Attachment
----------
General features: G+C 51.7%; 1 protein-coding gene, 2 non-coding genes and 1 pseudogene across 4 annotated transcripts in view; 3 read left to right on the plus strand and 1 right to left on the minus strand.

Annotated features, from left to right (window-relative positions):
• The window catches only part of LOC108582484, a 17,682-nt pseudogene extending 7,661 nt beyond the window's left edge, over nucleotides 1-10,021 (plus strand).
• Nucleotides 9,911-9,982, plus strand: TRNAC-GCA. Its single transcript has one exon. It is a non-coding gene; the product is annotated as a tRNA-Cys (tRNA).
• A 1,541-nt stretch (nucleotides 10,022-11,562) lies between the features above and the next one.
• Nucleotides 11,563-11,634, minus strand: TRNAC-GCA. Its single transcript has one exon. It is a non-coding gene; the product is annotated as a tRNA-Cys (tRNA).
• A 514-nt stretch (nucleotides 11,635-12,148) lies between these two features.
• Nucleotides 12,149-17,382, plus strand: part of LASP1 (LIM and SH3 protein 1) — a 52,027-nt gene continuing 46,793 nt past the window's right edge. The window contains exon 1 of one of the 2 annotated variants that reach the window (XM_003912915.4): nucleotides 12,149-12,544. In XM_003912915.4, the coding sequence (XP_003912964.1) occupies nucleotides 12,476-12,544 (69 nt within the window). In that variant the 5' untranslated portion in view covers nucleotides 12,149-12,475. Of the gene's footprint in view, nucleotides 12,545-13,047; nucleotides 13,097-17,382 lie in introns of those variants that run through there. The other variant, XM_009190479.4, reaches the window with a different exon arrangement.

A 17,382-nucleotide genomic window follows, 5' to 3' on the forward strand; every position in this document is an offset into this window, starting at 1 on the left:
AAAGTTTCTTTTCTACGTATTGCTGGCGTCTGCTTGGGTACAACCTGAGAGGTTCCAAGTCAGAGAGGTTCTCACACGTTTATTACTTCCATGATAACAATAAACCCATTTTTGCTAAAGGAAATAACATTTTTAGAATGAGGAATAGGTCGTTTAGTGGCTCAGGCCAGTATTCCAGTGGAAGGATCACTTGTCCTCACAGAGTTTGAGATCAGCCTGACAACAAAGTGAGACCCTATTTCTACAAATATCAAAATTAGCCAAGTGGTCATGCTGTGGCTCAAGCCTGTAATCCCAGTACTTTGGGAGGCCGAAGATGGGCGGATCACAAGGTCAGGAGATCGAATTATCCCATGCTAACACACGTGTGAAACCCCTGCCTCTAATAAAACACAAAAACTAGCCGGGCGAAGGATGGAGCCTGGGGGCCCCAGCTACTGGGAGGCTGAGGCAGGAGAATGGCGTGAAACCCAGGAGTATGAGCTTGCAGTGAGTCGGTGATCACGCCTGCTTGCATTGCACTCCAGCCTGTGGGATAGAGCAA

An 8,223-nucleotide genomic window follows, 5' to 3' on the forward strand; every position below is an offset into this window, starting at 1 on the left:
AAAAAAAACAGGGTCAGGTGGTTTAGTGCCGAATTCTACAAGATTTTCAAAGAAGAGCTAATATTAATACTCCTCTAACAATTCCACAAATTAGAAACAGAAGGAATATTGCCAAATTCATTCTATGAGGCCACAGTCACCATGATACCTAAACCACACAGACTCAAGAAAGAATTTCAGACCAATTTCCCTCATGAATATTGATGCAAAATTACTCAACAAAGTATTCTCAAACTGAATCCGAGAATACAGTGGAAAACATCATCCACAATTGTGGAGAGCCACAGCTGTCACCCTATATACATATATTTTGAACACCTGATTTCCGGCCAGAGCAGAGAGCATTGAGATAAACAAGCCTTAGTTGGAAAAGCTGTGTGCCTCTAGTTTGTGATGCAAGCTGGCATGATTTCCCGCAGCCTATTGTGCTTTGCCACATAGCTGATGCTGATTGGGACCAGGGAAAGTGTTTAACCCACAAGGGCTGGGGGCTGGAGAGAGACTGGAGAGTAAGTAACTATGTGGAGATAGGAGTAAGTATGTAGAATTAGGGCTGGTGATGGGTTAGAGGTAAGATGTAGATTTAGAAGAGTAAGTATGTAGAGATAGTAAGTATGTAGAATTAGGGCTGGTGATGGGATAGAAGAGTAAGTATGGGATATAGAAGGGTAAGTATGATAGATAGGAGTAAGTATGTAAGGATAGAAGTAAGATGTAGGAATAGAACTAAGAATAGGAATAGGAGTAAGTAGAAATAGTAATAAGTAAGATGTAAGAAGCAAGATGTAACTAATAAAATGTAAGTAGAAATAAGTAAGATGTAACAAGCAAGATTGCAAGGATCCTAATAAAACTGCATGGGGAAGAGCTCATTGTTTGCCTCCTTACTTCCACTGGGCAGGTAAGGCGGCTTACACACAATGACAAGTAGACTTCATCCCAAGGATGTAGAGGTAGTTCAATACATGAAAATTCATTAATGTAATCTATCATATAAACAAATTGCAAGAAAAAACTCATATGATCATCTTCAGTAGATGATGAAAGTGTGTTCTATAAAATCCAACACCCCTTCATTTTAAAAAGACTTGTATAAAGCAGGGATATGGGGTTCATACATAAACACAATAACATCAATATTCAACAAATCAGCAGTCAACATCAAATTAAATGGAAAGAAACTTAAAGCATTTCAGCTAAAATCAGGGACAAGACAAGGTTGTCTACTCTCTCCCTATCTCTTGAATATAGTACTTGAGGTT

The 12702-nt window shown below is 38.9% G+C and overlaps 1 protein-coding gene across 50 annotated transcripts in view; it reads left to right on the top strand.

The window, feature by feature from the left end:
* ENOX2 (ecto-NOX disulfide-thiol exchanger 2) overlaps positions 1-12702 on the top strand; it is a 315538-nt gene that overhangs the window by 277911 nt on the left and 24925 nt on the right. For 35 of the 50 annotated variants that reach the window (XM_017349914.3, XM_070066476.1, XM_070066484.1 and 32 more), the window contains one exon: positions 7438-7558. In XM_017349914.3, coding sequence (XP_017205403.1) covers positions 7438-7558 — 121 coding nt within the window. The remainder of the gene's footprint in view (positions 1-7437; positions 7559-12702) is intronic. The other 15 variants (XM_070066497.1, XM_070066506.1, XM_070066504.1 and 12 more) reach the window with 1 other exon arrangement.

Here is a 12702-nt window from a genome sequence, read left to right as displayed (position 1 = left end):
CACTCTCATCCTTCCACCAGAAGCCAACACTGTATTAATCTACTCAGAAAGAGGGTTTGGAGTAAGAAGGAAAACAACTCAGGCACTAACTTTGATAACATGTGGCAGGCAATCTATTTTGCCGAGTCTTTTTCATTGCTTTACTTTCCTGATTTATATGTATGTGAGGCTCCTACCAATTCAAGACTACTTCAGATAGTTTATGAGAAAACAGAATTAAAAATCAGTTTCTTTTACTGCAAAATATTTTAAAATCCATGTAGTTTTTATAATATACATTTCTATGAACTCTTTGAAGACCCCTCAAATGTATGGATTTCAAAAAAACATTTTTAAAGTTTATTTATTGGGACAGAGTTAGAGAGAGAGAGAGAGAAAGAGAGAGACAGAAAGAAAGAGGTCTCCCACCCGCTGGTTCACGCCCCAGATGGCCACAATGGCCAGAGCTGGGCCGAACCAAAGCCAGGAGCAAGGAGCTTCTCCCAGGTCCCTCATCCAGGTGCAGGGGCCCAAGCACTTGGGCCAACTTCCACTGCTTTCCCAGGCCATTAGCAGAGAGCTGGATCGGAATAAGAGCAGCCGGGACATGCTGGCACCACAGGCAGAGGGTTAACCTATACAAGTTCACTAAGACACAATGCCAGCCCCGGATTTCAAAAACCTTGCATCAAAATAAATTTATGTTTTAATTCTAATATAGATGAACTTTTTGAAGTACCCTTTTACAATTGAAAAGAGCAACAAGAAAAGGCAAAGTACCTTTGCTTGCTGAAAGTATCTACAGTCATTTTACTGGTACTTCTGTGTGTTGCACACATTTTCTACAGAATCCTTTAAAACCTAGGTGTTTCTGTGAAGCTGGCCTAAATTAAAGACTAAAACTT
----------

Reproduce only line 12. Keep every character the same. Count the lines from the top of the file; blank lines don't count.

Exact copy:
AAAAAAAACAGGGTCAGGTGGTTTAGTGCCGAATTCTACAAGATTTTCAAAGAAGAGCTAATATTAATACTCCTCTAACAATTCCACAAATTAGAAACAGAAGGAATATTGCCAAATTCATTCTATGAGGCCACAGTCACCATGATACCTAAACCACACAGACTCAAGAAAGAATTTCAGACCAATTTCCCTCATGAATATTGATGCAAAATTACTCAACAAAGTATTCTCAAACTGAATCCGAGAATACAGTGGAAAACATCATCCACAATTGTGGAGAGCCACAGCTGTCACCCTATATACATATATTTTGAACACCTGATTTCCGGCCAGAGCAGAGAGCATTGAGATAAACAAGCCTTAGTTGGAAAAGCTGTGTGCCTCTAGTTTGTGATGCAAGCTGGCATGATTTCCCGCAGCCTATTGTGCTTTGCCACATAGCTGATGCTGATTGGGACCAGGGAAAGTGTTTAACCCACAAGGGCTGGGGGCTGGAGAGAGACTGGAGAGTAAGTAACTATGTGGAGATAGGAGTAAGTATGTAGAATTAGGGCTGGTGATGGGTTAGAGGTAAGATGTAGATTTAGAAGAGTAAGTATGTAGAGATAGTAAGTATGTAGAATTAGGGCTGGTGATGGGATAGAAGAGTAAGTATGGGATATAGAAGGGTAAGTATGATAGATAGGAGTAAGTATGTAAGGATAGAAGTAAGATGTAGGAATAGAACTAAGAATAGGAATAGGAGTAAGTAGAAATAGTAATAAGTAAGATGTAAGAAGCAAGATGTAACTAATAAAATGTAAGTAGAAATAAGTAAGATGTAACAAGCAAGATTGCAAGGATCCTAATAAAACTGCATGGGGAAGAGCTCATTGTTTGCCTCCTTACTTCCACTGGGCAGGTAAGGCGGCTTACACACAATGACAAGTAGACTTCATCCCAAGGATGTAGAGGTAGTTCAATACATGAAAATTCATTAATGTAATCTATCATATAAACAAATTGCAAGAAAAAACTCATATGATCATCTTCAGTAGATGATGAAAGTGTGTTCTATAAAATCCAACACCCCTTCATTTTAAAAAGACTTGTATAAAGCAGGGATATGGGGTTCATACATAAACACAATAACATCAATATTCAACAAATCAGCAGTCAACATCAAATTAAATGGAAAGAAACTTAAAGCATTTCAGCTAAAATCAGGGACAAGACAAGGTTGTCTACTCTCTCCCTATCTCTTGAATATAGTACTTGAGGTT